Elemental Tears in Zurita & Wojnarowicz

by on Dec.08, 2010

Zurita's poem in the Atacama desert ("Neither shame nor fear")

Zurita's poem in the Atacama desert ("Neither shame nor fear")

In 2001 the Chilean government finally recognizes the extermination/disappearance of thousands of citizens under Pinochet’s dictatorship. In 1987, after 41,027 Americans have died, Ronald Regan says “AIDS” for the first time.*

The censorship of Wojnarowicz’s “A Fire in My Belly” thus bleeds into my reading of Raúl Zurita’s Song for His Disappeared Love. A poem that erupts with grief like the Andean volcano into which bodies were dropped. The wounded body we find in Wojnarowicz—the vulnerable body of the outlaw—morphs and dissolves into natural elements both in and out of Zurita’s text:

“Oh, don’t leave, he groans. Andean tombs of the countries. I’m
going, away, everything dies. Everything dies sucking itself. There
were as many mountains as there now are clouds. Grey clouds.
Blacker and greyer rising in the sky, climbing and evaporating.
Those are the mountains. Holes in all the countries expanded
downwards and the torrent of their love was the rain. The moun-
tains rained, says my Andean darling, don’t go. Don’t go, she says.”

When the state refuses to recognize disappearances, we turn to the physical imprint of each body burned, buried, drowned. If the natural environment always permits and invites mourning, in the public gallery, in the state apparatus, mourning is highly regulated if not foreclosed.

Hence Wojnarowicz’s description in “Doing Time in a Disposable Body” of “water pouring from [one’s] face.” To restore grief to the public realm is to flood landscape, to become the sea. In Zurita, this flood of tears defies the very notion of statehood by crossing borders when the poem catalogs the suffering landscapes of other nations: “[f]rom the disappeared love the countries are also called.” In Wojnarowicz, the tide rises but ebbs. Diamanda Galás cries out with him, but it’s either too early or late for an AIDS memorial quilt—a healing narrative not unlike Zurita’s song. A fire in Wojnarowicz’s belly burns because he’s still, in his words, “disappearing but not fast enough.” We’re still taking his image off the wall.

*”How that information is used must be up to schools and parents, not government. But let’s be honest with ourselves, AIDS information cannot be what some call ‘value neutral.’ After all, when it comes to preventing AIDS, don’t medicine and morality teach the same lessons?”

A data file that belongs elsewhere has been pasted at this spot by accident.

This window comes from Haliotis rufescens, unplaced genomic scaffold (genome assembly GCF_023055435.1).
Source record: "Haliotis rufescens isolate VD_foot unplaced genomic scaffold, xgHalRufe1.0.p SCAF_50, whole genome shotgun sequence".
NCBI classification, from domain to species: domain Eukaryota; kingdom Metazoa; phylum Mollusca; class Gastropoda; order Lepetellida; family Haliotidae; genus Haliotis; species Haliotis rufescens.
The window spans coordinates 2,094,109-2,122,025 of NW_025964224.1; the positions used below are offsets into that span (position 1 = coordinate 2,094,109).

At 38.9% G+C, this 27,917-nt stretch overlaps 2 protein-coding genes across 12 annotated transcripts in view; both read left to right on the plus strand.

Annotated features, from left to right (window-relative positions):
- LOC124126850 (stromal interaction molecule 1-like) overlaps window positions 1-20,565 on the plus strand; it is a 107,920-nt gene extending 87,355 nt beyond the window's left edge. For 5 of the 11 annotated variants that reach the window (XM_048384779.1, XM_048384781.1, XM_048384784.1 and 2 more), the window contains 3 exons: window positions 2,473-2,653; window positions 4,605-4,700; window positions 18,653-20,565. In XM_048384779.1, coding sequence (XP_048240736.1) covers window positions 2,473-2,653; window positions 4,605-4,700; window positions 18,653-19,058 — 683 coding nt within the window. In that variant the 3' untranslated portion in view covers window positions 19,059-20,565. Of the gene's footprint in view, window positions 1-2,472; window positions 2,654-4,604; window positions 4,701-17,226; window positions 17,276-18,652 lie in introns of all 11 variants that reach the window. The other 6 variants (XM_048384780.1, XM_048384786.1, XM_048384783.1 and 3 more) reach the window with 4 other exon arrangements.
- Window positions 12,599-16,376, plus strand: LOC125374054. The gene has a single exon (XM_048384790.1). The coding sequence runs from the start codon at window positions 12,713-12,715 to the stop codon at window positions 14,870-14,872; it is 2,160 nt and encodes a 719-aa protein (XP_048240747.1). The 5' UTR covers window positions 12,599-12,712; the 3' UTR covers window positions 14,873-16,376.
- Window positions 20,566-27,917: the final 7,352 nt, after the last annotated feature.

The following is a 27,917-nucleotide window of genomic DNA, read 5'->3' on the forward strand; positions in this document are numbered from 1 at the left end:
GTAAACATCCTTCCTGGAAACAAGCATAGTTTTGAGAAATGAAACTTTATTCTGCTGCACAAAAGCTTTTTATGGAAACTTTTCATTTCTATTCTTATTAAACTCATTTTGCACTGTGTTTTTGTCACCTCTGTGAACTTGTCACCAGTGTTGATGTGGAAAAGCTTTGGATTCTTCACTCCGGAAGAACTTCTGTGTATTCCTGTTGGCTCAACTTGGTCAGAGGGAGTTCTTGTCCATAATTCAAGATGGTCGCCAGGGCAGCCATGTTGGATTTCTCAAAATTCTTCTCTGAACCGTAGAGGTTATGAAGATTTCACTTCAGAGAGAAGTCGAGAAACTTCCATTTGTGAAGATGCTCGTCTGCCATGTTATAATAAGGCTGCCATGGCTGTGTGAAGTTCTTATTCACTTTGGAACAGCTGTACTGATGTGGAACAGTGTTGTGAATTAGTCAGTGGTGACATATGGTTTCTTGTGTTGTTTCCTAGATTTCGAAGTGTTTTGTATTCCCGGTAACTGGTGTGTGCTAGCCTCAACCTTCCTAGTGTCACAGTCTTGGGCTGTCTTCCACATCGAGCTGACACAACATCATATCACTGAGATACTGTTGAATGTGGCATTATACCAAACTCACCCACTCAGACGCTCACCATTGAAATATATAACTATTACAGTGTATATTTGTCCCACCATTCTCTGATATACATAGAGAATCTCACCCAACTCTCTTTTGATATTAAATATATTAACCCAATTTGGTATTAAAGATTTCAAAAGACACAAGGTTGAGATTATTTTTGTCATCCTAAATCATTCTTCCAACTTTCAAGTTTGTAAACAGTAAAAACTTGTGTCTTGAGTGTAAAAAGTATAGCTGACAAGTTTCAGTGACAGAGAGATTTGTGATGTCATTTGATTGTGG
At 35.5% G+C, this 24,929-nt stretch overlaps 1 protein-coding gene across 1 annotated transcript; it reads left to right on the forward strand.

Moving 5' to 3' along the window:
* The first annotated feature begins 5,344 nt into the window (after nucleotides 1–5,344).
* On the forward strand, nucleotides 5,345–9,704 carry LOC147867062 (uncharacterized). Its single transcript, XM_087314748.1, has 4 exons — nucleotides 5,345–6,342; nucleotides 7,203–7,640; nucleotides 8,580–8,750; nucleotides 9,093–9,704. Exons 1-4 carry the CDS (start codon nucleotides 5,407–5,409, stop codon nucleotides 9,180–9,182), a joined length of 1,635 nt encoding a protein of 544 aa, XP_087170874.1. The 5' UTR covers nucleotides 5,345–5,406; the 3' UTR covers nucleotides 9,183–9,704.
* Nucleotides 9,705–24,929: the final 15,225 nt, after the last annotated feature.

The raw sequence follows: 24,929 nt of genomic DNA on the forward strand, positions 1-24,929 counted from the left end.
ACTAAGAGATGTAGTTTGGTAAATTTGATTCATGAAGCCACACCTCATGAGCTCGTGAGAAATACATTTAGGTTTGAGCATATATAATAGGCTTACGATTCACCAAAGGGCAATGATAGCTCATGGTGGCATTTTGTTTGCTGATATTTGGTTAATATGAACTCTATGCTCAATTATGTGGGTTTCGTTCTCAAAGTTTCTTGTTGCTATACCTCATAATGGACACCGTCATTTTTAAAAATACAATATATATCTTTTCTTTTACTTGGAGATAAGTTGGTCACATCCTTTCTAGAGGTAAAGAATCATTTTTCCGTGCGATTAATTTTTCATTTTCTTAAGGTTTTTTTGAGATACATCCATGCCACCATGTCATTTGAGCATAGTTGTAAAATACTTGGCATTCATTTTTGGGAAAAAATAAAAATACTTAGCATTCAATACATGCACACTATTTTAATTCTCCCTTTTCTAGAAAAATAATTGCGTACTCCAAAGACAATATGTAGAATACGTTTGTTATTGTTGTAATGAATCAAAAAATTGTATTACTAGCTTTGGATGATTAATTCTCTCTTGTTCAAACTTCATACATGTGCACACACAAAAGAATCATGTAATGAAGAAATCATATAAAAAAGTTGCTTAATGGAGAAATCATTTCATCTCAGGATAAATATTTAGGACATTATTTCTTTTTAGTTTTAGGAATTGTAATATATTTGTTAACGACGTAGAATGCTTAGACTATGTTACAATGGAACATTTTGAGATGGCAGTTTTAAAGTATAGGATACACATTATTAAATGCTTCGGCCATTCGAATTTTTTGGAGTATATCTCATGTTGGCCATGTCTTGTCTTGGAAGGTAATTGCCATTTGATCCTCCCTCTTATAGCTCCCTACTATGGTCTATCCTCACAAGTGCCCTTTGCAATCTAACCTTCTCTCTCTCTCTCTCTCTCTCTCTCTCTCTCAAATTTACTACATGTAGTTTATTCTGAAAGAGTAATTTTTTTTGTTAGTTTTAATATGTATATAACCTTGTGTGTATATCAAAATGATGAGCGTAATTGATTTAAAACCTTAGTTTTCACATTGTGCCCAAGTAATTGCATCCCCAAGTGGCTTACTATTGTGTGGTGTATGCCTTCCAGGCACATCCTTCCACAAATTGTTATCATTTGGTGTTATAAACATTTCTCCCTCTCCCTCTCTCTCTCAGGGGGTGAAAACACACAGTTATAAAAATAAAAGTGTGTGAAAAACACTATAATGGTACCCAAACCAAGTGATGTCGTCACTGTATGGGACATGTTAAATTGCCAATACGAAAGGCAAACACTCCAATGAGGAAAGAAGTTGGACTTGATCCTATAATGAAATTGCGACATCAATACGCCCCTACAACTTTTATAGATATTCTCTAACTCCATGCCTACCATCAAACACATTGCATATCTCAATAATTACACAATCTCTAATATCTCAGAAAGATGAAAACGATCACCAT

13 comments for this entry:
  1. Joyelle McSweeney

    That Reagan quote is amazing. There’s ‘value’ again like a coiled viper. AIDS information can’t be ‘value neutral’ so it must be value negative– sucking away values from the healthy ankle of the body politic. Analagous to Boehner’s spokesperson’s statement, wherein the American family can earn hard-earned money, but by implication the artist can only spend it. Spending, sucking, wasting, draining= Bataillean expenditure. And yet, like what Maggie Thatcher said re. the hunger strikers (“there is no such thing as political murder, there is only criminal murder,” etc.”) Reagan’s quote seems to actually condemn HIM– it’s his actions that were immoral, and it’s medicine and morality that both call for frankness, immediate response, early intervention, compassion, care, SPENDING.

  2. The Modesto Kid

    I had heard of the Zurita poem a year or so ago and not quite gotten its meaning — I just noticed that it is (or might be) a quotation from the book of Jeremiah — the NIV translation has “‘Are they ashamed of their loathsome conduct? No, they have no shame at all; they do not even know how to blush. So they will fall among the fallen; they will be brought down when I punish them,’ says the LORD.”

  3. Lucas

    Yeah, seriously. Of course Regan’s subtext was the valueless nonreproductiveness of gays and their pointless promiscuity. There are many other shocking tidbits from the epidemic here: http://www.actupny.org/reports/reagan.html